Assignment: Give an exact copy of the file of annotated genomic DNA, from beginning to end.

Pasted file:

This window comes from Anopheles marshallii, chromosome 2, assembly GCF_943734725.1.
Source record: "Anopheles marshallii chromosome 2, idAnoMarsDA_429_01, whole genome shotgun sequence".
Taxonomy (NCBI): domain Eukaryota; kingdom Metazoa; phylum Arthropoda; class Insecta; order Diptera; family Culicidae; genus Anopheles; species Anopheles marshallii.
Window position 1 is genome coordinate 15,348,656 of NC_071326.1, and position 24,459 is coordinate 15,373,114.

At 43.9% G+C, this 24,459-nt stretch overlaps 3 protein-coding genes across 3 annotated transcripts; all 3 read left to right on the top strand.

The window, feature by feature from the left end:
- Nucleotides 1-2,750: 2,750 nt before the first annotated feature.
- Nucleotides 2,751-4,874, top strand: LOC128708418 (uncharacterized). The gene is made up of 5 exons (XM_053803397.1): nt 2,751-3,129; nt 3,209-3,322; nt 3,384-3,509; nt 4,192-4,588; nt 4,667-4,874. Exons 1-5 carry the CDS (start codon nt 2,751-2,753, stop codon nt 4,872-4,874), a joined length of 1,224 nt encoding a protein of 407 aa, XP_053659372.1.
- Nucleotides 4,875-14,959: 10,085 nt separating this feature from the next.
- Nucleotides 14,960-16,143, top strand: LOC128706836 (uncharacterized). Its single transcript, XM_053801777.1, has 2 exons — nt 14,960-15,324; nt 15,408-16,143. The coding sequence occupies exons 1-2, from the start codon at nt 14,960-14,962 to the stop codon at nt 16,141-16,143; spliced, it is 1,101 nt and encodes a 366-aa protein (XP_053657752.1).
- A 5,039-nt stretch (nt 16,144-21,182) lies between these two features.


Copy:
This window comes from Anopheles marshallii, chromosome 2, assembly GCF_943734725.1.
Source record: "Anopheles marshallii chromosome 2, idAnoMarsDA_429_01, whole genome shotgun sequence".
Taxonomy (NCBI): domain Eukaryota; kingdom Metazoa; phylum Arthropoda; class Insecta; order Diptera; family Culicidae; genus Anopheles; species Anopheles marshallii.
Window position 1 is genome coordinate 15,348,656 of NC_071326.1, and position 24,459 is coordinate 15,373,114.

At 43.9% G+C, this 24,459-nt stretch overlaps 3 protein-coding genes across 3 annotated transcripts; all 3 read left to right on the top strand.

The window, feature by feature from the left end:
- Nucleotides 1-2,750: 2,750 nt before the first annotated feature.
- Nucleotides 2,751-4,874, top strand: LOC128708418 (uncharacterized). The gene is made up of 5 exons (XM_053803397.1): nt 2,751-3,129; nt 3,209-3,322; nt 3,384-3,509; nt 4,192-4,588; nt 4,667-4,874. Exons 1-5 carry the CDS (start codon nt 2,751-2,753, stop codon nt 4,872-4,874), a joined length of 1,224 nt encoding a protein of 407 aa, XP_053659372.1.
- Nucleotides 4,875-14,959: 10,085 nt separating this feature from the next.
- Nucleotides 14,960-16,143, top strand: LOC128706836 (uncharacterized). Its single transcript, XM_053801777.1, has 2 exons — nt 14,960-15,324; nt 15,408-16,143. The coding sequence occupies exons 1-2, from the start codon at nt 14,960-14,962 to the stop codon at nt 16,141-16,143; spliced, it is 1,101 nt and encodes a 366-aa protein (XP_053657752.1).
- A 5,039-nt stretch (nt 16,144-21,182) lies between these two features.